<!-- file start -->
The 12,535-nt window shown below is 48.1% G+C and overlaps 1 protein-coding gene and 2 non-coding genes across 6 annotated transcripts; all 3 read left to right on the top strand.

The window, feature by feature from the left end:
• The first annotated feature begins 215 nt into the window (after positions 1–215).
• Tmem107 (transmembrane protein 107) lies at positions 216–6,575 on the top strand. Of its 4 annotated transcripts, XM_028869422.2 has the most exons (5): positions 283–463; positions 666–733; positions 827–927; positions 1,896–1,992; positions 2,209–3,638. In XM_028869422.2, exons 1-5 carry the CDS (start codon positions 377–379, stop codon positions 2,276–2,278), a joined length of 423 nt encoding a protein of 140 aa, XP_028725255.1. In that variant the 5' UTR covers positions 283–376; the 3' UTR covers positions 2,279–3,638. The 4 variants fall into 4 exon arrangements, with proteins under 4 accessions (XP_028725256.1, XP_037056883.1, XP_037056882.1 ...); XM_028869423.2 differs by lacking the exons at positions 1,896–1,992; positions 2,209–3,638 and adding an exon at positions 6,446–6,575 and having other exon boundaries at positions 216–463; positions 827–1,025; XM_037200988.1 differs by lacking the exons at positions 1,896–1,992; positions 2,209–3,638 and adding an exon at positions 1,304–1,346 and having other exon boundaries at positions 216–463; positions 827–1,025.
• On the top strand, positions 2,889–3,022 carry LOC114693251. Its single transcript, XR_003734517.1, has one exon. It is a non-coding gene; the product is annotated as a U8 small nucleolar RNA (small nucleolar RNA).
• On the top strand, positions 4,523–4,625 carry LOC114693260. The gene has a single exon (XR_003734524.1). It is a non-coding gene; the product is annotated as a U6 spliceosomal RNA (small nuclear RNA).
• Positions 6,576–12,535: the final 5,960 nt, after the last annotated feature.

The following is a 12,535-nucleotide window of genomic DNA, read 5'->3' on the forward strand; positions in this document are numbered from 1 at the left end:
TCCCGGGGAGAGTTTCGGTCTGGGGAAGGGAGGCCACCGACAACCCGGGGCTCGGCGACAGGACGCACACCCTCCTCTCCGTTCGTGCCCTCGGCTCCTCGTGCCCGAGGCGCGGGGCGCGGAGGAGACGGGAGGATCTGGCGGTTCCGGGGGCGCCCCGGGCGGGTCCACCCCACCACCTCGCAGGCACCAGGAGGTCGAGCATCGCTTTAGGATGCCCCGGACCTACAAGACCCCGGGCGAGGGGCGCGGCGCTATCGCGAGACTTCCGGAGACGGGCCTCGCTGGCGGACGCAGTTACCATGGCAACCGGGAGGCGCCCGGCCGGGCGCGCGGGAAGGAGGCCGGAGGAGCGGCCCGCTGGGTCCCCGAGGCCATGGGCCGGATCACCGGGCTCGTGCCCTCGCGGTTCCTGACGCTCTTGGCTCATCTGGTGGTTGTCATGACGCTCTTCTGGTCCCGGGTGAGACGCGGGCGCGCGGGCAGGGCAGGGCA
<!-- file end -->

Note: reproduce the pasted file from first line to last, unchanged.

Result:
The 12,535-nt window shown below is 48.1% G+C and overlaps 1 protein-coding gene and 2 non-coding genes across 6 annotated transcripts; all 3 read left to right on the top strand.

The window, feature by feature from the left end:
• The first annotated feature begins 215 nt into the window (after positions 1–215).
• Tmem107 (transmembrane protein 107) lies at positions 216–6,575 on the top strand. Of its 4 annotated transcripts, XM_028869422.2 has the most exons (5): positions 283–463; positions 666–733; positions 827–927; positions 1,896–1,992; positions 2,209–3,638. In XM_028869422.2, exons 1-5 carry the CDS (start codon positions 377–379, stop codon positions 2,276–2,278), a joined length of 423 nt encoding a protein of 140 aa, XP_028725255.1. In that variant the 5' UTR covers positions 283–376; the 3' UTR covers positions 2,279–3,638. The 4 variants fall into 4 exon arrangements, with proteins under 4 accessions (XP_028725256.1, XP_037056883.1, XP_037056882.1 ...); XM_028869423.2 differs by lacking the exons at positions 1,896–1,992; positions 2,209–3,638 and adding an exon at positions 6,446–6,575 and having other exon boundaries at positions 216–463; positions 827–1,025; XM_037200988.1 differs by lacking the exons at positions 1,896–1,992; positions 2,209–3,638 and adding an exon at positions 1,304–1,346 and having other exon boundaries at positions 216–463; positions 827–1,025.
• On the top strand, positions 2,889–3,022 carry LOC114693251. Its single transcript, XR_003734517.1, has one exon. It is a non-coding gene; the product is annotated as a U8 small nucleolar RNA (small nucleolar RNA).
• On the top strand, positions 4,523–4,625 carry LOC114693260. The gene has a single exon (XR_003734524.1). It is a non-coding gene; the product is annotated as a U6 spliceosomal RNA (small nuclear RNA).
• Positions 6,576–12,535: the final 5,960 nt, after the last annotated feature.

The following is a 12,535-nucleotide window of genomic DNA, read 5'->3' on the forward strand; positions in this document are numbered from 1 at the left end:
TCCCGGGGAGAGTTTCGGTCTGGGGAAGGGAGGCCACCGACAACCCGGGGCTCGGCGACAGGACGCACACCCTCCTCTCCGTTCGTGCCCTCGGCTCCTCGTGCCCGAGGCGCGGGGCGCGGAGGAGACGGGAGGATCTGGCGGTTCCGGGGGCGCCCCGGGCGGGTCCACCCCACCACCTCGCAGGCACCAGGAGGTCGAGCATCGCTTTAGGATGCCCCGGACCTACAAGACCCCGGGCGAGGGGCGCGGCGCTATCGCGAGACTTCCGGAGACGGGCCTCGCTGGCGGACGCAGTTACCATGGCAACCGGGAGGCGCCCGGCCGGGCGCGCGGGAAGGAGGCCGGAGGAGCGGCCCGCTGGGTCCCCGAGGCCATGGGCCGGATCACCGGGCTCGTGCCCTCGCGGTTCCTGACGCTCTTGGCTCATCTGGTGGTTGTCATGACGCTCTTCTGGTCCCGGGTGAGACGCGGGCGCGCGGGCAGGGCAGGGCA